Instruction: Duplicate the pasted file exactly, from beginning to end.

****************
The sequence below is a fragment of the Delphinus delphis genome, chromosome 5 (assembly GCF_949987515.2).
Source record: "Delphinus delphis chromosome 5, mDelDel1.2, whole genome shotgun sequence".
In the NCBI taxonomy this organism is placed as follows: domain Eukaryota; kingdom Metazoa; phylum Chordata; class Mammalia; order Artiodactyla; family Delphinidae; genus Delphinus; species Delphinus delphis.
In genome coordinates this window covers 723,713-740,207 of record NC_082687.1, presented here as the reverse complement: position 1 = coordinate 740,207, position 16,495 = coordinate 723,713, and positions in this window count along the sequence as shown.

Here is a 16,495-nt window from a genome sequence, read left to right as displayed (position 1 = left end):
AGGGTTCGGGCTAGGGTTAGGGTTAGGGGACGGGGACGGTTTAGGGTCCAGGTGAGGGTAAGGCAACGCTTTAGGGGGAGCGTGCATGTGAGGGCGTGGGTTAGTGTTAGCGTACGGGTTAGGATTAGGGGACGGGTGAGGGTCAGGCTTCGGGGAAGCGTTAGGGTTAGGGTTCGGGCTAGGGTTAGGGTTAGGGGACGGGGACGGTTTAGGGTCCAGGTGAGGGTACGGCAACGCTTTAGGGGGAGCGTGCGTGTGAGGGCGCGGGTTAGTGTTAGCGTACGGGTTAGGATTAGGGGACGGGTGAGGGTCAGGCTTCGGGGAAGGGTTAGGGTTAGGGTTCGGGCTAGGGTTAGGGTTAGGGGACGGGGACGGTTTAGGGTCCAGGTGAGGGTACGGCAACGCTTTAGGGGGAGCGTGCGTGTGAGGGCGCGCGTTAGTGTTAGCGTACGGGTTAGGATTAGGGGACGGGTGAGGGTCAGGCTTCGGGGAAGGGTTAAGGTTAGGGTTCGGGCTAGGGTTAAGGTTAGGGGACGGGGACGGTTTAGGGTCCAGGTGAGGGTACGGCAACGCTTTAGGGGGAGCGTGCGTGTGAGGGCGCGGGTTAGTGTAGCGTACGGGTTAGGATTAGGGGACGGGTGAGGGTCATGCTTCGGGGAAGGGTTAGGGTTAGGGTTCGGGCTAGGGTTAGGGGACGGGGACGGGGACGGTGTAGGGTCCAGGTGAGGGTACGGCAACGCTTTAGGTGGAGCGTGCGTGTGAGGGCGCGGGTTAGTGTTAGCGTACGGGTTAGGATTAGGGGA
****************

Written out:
The sequence below is a fragment of the Delphinus delphis genome, chromosome 5 (assembly GCF_949987515.2).
Source record: "Delphinus delphis chromosome 5, mDelDel1.2, whole genome shotgun sequence".
In the NCBI taxonomy this organism is placed as follows: domain Eukaryota; kingdom Metazoa; phylum Chordata; class Mammalia; order Artiodactyla; family Delphinidae; genus Delphinus; species Delphinus delphis.
In genome coordinates this window covers 723,713-740,207 of record NC_082687.1, presented here as the reverse complement: position 1 = coordinate 740,207, position 16,495 = coordinate 723,713, and positions in this window count along the sequence as shown.

Here is a 16,495-nt window from a genome sequence, read left to right as displayed (position 1 = left end):
AGGGTTCGGGCTAGGGTTAGGGTTAGGGGACGGGGACGGTTTAGGGTCCAGGTGAGGGTAAGGCAACGCTTTAGGGGGAGCGTGCATGTGAGGGCGTGGGTTAGTGTTAGCGTACGGGTTAGGATTAGGGGACGGGTGAGGGTCAGGCTTCGGGGAAGCGTTAGGGTTAGGGTTCGGGCTAGGGTTAGGGTTAGGGGACGGGGACGGTTTAGGGTCCAGGTGAGGGTACGGCAACGCTTTAGGGGGAGCGTGCGTGTGAGGGCGCGGGTTAGTGTTAGCGTACGGGTTAGGATTAGGGGACGGGTGAGGGTCAGGCTTCGGGGAAGGGTTAGGGTTAGGGTTCGGGCTAGGGTTAGGGTTAGGGGACGGGGACGGTTTAGGGTCCAGGTGAGGGTACGGCAACGCTTTAGGGGGAGCGTGCGTGTGAGGGCGCGCGTTAGTGTTAGCGTACGGGTTAGGATTAGGGGACGGGTGAGGGTCAGGCTTCGGGGAAGGGTTAAGGTTAGGGTTCGGGCTAGGGTTAAGGTTAGGGGACGGGGACGGTTTAGGGTCCAGGTGAGGGTACGGCAACGCTTTAGGGGGAGCGTGCGTGTGAGGGCGCGGGTTAGTGTAGCGTACGGGTTAGGATTAGGGGACGGGTGAGGGTCATGCTTCGGGGAAGGGTTAGGGTTAGGGTTCGGGCTAGGGTTAGGGGACGGGGACGGGGACGGTGTAGGGTCCAGGTGAGGGTACGGCAACGCTTTAGGTGGAGCGTGCGTGTGAGGGCGCGGGTTAGTGTTAGCGTACGGGTTAGGATTAGGGGA